is a sweet mild red bell pepper (Capsicum annuum). Paprika powder is
made from grinding the dried peppers. The seasoning is used in many
cuisines to add colour and flavour to dishes.|
According to the Oxford English Dictionary, the word comes from the Hungarian "paprika", which derives from the Serbian "paprena", which means "the one that is hot" and it is derived from Serbian adjective papar "pepper" which in turn was borrowed from the Latin "piper", for "pepper."
Paprika powder is used as an ingredient in a broad variety of dishes throughout the world. The powder is known as pimentón in Spain, colorau in Portugal and chiltoma in Nicaragua, but these "paprikas" are not made exclusively from bell peppers, other varieties are used, and there are several hot and sweet "paprikas".
Paprika is principally used to season and colour rices, stews, and soups, such as goulash. In some European countries paprika is also used in the preparation of sausages as an ingredient that is mixed with meats and other spices. Paprika may be smoked for additional flavour.
In India, a similar powdered spice comes from a fruit locally called 'deghi mirch', which is grown widely and takes on a slightly different flavour depending on local soil and climatic conditions. The hottest paprikas are not the bright red ones, but rather the palest red and light brown coloured ones.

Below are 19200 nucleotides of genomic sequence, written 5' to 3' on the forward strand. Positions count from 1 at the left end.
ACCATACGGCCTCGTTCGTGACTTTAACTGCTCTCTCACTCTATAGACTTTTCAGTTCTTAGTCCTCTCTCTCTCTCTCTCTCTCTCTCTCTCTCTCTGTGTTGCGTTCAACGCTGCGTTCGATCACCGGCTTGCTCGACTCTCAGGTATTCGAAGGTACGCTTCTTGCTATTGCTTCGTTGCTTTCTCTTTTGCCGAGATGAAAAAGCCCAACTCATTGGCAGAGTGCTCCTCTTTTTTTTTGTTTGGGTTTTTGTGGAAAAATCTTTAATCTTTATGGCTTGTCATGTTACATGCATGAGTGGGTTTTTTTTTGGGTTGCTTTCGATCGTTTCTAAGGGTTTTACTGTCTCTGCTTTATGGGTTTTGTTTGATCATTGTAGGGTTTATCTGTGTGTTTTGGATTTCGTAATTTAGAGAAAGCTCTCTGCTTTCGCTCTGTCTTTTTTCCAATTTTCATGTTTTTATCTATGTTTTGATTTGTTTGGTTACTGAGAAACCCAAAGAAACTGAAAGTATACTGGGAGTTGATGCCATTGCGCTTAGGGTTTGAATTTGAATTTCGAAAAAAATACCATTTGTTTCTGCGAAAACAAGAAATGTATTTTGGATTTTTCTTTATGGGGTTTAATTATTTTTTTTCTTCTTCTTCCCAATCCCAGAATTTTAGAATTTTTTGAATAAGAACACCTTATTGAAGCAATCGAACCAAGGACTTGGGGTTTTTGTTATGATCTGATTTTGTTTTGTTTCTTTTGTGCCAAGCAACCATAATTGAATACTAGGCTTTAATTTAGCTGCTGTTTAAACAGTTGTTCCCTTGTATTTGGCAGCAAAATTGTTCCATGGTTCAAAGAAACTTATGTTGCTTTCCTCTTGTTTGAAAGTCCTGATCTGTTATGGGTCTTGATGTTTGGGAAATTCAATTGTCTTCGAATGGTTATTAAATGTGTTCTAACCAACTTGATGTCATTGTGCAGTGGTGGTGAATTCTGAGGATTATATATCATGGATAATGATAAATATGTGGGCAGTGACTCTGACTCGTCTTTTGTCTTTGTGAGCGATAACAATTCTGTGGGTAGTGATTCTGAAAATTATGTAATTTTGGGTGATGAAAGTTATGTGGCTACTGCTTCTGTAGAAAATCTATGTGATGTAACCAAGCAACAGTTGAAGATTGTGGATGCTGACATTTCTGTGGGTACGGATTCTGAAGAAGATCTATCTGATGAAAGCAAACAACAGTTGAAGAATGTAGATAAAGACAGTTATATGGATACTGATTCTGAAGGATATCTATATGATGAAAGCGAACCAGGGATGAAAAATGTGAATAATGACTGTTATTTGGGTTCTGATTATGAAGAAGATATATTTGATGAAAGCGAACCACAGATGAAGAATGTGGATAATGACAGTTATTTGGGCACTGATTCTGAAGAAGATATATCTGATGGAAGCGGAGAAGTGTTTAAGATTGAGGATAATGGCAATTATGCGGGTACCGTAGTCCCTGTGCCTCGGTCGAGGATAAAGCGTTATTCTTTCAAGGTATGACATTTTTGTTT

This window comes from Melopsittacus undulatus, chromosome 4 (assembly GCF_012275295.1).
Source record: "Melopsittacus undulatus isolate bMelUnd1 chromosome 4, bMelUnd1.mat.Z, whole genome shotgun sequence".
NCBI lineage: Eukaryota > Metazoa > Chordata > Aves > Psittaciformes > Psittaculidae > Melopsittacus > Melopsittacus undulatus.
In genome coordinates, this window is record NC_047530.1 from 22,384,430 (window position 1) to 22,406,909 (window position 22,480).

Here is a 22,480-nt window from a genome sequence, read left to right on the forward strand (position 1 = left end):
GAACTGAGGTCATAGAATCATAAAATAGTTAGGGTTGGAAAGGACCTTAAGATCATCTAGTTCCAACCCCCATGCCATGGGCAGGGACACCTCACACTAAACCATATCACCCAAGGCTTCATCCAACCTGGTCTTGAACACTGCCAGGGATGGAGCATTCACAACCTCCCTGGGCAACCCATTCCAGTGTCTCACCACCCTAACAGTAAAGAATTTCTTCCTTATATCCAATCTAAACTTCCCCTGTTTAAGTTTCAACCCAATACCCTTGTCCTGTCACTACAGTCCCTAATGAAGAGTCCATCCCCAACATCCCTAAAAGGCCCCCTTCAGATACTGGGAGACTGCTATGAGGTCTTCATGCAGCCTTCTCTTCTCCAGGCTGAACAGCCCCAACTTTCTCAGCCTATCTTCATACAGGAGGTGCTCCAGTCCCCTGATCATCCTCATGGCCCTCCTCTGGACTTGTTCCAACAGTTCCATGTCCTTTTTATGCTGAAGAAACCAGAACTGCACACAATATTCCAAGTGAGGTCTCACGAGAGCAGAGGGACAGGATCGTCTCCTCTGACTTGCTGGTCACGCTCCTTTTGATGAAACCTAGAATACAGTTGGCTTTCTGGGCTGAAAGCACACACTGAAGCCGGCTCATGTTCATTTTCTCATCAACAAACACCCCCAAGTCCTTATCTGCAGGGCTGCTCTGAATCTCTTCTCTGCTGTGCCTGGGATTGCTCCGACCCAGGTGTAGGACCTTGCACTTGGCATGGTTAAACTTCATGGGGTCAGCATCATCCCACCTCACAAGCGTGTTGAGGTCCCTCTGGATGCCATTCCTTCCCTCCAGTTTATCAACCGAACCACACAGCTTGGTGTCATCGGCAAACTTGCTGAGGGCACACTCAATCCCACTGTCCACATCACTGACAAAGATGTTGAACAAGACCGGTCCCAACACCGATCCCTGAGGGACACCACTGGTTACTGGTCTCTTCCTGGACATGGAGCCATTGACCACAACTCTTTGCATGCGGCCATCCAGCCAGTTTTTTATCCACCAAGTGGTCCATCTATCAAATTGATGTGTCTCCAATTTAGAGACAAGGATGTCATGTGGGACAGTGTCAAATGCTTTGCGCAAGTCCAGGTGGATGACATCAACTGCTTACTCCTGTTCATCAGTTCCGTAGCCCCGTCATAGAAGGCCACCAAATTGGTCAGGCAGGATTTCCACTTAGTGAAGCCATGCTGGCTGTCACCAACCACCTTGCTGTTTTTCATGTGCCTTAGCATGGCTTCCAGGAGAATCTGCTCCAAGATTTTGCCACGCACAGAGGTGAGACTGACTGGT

Paprika is unusually high in vitamin C. Hungary's Nobel prize-winning Professor Albert Szent-Györgyi first discovered the vitamin in paprika chili peppers. The capsicum peppers used for paprika contain six to nine times as much vitamin C as tomatoes by weight.
High heat leaches the vitamins from peppers, thus commercially-dried peppers are not as nutritious as those dried naturally in the sun.
As an antibacterial agent and stimulant, paprika can help normalize blood pressure, improve circulation, and increase the production of saliva and stomach acids to aid digestion
The paprika pepper records 0 - 100 Shu's on the Scoville scale.